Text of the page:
43. sonicon 16 Dec 2009 at 4:18 pm

    Steven-
    You (or perhaps more properly Gould) seem to be arguing that evolution has definite limits and that all creatures today are subject to those limits. Yet in some past creature those limits didn’t exist.
    If you can’t show me the creature, then you are making an argument from ignorance aren’t you?

    artfulD-
    I believe you are making the same argument from ignorance. (ie. The breeders experience/experimental evidence is trumped by the fact we can’t disprove what would happen given enough time)
    (BTW- Some breeders I have talked to agree that all life has a common ancestor- it just a question of what)

    bachfiend-
    Leeuwenhoek discovered bacteria in 1676. The name bacterium was coined in 1838. Darwin’s book was published in 1859.

    island-
    good luck!

  44. islandon 16 Dec 2009 at 4:49 pm

    I see, so when speaking of the physics for the anthropic principle, strong atheist physicist and “the father of string theory”, Lenny Susskind, says that “the universe appears designed for life”, you think that this means that the physics for the anthropic principle isn’t bio-oriented.

    I am always willing to learn.

    You would be the first, but let’s see… Per Lenny’s authoritative opinion of the anthropic physics, do you still maintain that there is no appearance of design in the laws of nature?

    I have to say that if that happens, as things stand now we will be in a very awkward position. Without any explanation of nature’s fine-tunings we will be hard pressed to answer the ID critics.

    The appearance of design is undeniable
    -Leonard Susskind

  45. artfulDon 16 Dec 2009 at 4:54 pm

    sonic, according to the Skeptic’s dictionary, the argument from ignorance (argumentum ad ignorantiam is a logical fallacy of irrelevance occurring when one claims that something is true only because it hasn’t been proved false, or that something is false only because it has not been proved true.

    Under that definition, the only one in your example arguing fallaciously from ignorance would be yourself. Otherwise, to the extent that no-one can know anything to a certainty, we are all arguing from some degree of ignorance.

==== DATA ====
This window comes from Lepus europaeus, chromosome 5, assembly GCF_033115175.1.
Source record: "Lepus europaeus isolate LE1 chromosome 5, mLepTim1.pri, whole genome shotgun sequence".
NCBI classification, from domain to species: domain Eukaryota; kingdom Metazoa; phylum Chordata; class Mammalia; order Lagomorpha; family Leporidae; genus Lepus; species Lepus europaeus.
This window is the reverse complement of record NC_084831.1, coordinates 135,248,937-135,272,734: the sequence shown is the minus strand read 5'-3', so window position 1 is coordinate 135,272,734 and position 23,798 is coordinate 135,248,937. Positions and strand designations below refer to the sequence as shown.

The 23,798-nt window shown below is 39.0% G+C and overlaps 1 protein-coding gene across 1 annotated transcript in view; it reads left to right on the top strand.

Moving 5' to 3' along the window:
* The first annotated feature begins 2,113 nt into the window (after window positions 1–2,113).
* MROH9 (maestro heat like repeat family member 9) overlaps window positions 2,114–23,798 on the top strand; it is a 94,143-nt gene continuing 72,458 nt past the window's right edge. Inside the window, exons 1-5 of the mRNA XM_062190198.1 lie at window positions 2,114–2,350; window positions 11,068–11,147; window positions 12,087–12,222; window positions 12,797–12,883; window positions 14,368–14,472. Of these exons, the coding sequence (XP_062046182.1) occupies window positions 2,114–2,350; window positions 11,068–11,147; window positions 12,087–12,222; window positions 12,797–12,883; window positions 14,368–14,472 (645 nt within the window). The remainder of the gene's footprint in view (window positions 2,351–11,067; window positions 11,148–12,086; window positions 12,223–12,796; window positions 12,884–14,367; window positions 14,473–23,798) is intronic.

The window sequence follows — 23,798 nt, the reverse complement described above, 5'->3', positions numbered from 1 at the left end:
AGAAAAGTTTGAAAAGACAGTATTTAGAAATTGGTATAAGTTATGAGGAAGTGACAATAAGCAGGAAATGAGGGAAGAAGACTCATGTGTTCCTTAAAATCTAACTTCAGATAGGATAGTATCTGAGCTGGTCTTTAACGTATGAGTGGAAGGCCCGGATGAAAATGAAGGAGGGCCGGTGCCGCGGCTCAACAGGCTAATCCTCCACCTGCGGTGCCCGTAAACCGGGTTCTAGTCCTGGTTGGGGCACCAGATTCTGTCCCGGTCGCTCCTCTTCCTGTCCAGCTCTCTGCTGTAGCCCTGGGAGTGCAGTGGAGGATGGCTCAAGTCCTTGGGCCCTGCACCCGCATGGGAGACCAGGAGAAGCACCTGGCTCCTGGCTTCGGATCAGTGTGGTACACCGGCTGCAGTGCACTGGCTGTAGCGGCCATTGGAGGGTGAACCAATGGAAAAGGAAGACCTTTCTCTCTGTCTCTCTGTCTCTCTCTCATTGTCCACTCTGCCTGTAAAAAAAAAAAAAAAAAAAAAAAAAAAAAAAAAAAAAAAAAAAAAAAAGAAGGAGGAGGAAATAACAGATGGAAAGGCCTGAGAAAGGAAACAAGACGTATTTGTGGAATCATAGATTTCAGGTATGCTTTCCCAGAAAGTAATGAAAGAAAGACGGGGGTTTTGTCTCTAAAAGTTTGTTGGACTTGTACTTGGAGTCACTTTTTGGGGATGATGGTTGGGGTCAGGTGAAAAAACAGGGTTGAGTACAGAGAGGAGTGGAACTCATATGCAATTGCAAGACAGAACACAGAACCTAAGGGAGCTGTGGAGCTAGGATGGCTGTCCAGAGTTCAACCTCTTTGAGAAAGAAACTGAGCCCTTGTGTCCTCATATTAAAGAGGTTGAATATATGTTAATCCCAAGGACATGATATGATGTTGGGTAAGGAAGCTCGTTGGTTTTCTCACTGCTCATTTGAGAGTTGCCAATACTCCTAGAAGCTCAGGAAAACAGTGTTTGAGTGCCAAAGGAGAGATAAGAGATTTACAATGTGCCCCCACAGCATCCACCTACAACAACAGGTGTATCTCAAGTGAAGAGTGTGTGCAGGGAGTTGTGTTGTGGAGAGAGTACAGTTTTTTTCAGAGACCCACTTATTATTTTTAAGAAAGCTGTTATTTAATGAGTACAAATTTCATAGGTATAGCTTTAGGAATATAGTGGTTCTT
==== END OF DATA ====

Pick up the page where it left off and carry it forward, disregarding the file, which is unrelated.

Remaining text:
46. weingon 16 Dec 2009 at 5:04 pm

    sonic,

    You still haven’t given a reference for your bacteria to elephant statement attributed to Darwin. When and where did he ever say such a thing? Or is it something made up for a creationist strawman argument?

  47. artfulDon 16 Dec 2009 at 5:59 pm

    The alleged quotes attributed to Susskind were not to be found in the same context as the comment about the fine tuning was taken from an interview published in NewScientist, http://www.newscientist.com/article/mg18825305.800-is-string-theory-in-trouble.html?full=true

    And the alleged comment that the appearance of design is undeniable will have come from his book, Cosmic Landscape: String theory and the illusion of intelligent design. Because Susskind is arguing that the appearance is deceptive, and has further asserted that he does not believe in an Intelligent designer.

    And then he talks more about the fine-tuning in the same NewScientist interview: “The logic of the anthropic principle requires the strong assumption that our kind of life is the only kind possible. Why should we presume that all life is like us – carbon-based, needs water, and so forth? How do we know that life cannot exist in radically different environments? If life could exist without galaxies, the argument that the cosmological constant seems improbably fine-tuned for life would lose all of its force. And we don’t know that life of all kinds can’t exist in a wide variety of circumstances, maybe in all circumstances. It a valid objection. But in my heart of hearts, I just don’t believe that life could exist in the interior of a star, for instance, or in a black hole.”

    (Reminds me of what I said earlier that some like weing found implausible.)

  48. mindmeon 16 Dec 2009 at 6:02 pm

    ||As to mindme, he repeats that lizkat wrote what he says she did, but can’t seem to find the quotation – which I can’t seem to find as well. Shame on us both.||

    Artful she stated (# lizkat on 15 Dec 2009 at 1